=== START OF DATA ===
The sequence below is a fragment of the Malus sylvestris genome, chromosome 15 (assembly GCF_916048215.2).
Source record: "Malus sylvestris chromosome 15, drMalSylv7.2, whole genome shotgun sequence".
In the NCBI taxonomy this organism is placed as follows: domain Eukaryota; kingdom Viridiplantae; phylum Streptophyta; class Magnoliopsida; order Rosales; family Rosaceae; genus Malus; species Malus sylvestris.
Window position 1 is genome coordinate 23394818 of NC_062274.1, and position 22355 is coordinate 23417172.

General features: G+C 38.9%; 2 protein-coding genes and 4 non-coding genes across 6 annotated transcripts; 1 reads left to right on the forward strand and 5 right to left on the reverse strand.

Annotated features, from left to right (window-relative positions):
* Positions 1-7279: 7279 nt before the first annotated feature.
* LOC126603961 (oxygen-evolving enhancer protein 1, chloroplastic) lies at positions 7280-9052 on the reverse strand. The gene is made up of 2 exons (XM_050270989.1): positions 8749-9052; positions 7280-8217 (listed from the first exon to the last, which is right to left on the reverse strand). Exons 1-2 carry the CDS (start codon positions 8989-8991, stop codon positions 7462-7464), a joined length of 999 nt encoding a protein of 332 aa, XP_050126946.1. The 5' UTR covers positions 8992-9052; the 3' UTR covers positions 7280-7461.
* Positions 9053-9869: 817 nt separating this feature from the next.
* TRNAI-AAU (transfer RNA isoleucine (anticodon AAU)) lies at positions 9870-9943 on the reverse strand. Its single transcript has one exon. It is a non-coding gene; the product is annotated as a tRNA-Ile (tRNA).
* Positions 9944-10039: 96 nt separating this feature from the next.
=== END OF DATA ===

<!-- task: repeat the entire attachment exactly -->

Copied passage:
The sequence below is a fragment of the Malus sylvestris genome, chromosome 15 (assembly GCF_916048215.2).
Source record: "Malus sylvestris chromosome 15, drMalSylv7.2, whole genome shotgun sequence".
In the NCBI taxonomy this organism is placed as follows: domain Eukaryota; kingdom Viridiplantae; phylum Streptophyta; class Magnoliopsida; order Rosales; family Rosaceae; genus Malus; species Malus sylvestris.
Window position 1 is genome coordinate 23394818 of NC_062274.1, and position 22355 is coordinate 23417172.

General features: G+C 38.9%; 2 protein-coding genes and 4 non-coding genes across 6 annotated transcripts; 1 reads left to right on the forward strand and 5 right to left on the reverse strand.

Annotated features, from left to right (window-relative positions):
* Positions 1-7279: 7279 nt before the first annotated feature.
* LOC126603961 (oxygen-evolving enhancer protein 1, chloroplastic) lies at positions 7280-9052 on the reverse strand. The gene is made up of 2 exons (XM_050270989.1): positions 8749-9052; positions 7280-8217 (listed from the first exon to the last, which is right to left on the reverse strand). Exons 1-2 carry the CDS (start codon positions 8989-8991, stop codon positions 7462-7464), a joined length of 999 nt encoding a protein of 332 aa, XP_050126946.1. The 5' UTR covers positions 8992-9052; the 3' UTR covers positions 7280-7461.
* Positions 9053-9869: 817 nt separating this feature from the next.
* TRNAI-AAU (transfer RNA isoleucine (anticodon AAU)) lies at positions 9870-9943 on the reverse strand. Its single transcript has one exon. It is a non-coding gene; the product is annotated as a tRNA-Ile (tRNA).
* Positions 9944-10039: 96 nt separating this feature from the next.